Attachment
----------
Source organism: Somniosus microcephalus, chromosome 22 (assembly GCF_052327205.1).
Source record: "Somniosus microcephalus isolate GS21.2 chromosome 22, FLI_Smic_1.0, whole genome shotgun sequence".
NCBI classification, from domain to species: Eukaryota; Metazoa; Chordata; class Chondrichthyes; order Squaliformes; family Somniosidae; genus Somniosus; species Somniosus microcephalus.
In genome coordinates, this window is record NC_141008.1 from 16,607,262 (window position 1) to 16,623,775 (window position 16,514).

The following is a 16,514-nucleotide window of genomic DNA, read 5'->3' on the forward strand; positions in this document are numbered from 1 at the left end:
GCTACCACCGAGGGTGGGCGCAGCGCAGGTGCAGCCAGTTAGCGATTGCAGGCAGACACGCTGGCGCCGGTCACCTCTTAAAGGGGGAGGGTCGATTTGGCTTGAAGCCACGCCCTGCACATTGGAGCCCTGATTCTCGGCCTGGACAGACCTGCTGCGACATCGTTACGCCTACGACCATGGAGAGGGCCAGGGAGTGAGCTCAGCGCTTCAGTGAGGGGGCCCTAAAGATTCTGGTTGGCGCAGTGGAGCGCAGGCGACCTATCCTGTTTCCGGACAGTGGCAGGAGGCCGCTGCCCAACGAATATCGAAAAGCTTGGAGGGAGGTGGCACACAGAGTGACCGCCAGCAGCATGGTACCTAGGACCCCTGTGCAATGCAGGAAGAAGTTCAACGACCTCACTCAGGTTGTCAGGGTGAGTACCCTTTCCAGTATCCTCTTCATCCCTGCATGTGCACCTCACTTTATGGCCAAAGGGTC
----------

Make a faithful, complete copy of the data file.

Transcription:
Source organism: Somniosus microcephalus, chromosome 22 (assembly GCF_052327205.1).
Source record: "Somniosus microcephalus isolate GS21.2 chromosome 22, FLI_Smic_1.0, whole genome shotgun sequence".
NCBI classification, from domain to species: Eukaryota; Metazoa; Chordata; class Chondrichthyes; order Squaliformes; family Somniosidae; genus Somniosus; species Somniosus microcephalus.
In genome coordinates, this window is record NC_141008.1 from 16,607,262 (window position 1) to 16,623,775 (window position 16,514).

The following is a 16,514-nucleotide window of genomic DNA, read 5'->3' on the forward strand; positions in this document are numbered from 1 at the left end:
GCTACCACCGAGGGTGGGCGCAGCGCAGGTGCAGCCAGTTAGCGATTGCAGGCAGACACGCTGGCGCCGGTCACCTCTTAAAGGGGGAGGGTCGATTTGGCTTGAAGCCACGCCCTGCACATTGGAGCCCTGATTCTCGGCCTGGACAGACCTGCTGCGACATCGTTACGCCTACGACCATGGAGAGGGCCAGGGAGTGAGCTCAGCGCTTCAGTGAGGGGGCCCTAAAGATTCTGGTTGGCGCAGTGGAGCGCAGGCGACCTATCCTGTTTCCGGACAGTGGCAGGAGGCCGCTGCCCAACGAATATCGAAAAGCTTGGAGGGAGGTGGCACACAGAGTGACCGCCAGCAGCATGGTACCTAGGACCCCTGTGCAATGCAGGAAGAAGTTCAACGACCTCACTCAGGTTGTCAGGGTGAGTACCCTTTCCAGTATCCTCTTCATCCCTGCATGTGCACCTCACTTTATGGCCAAAGGGTC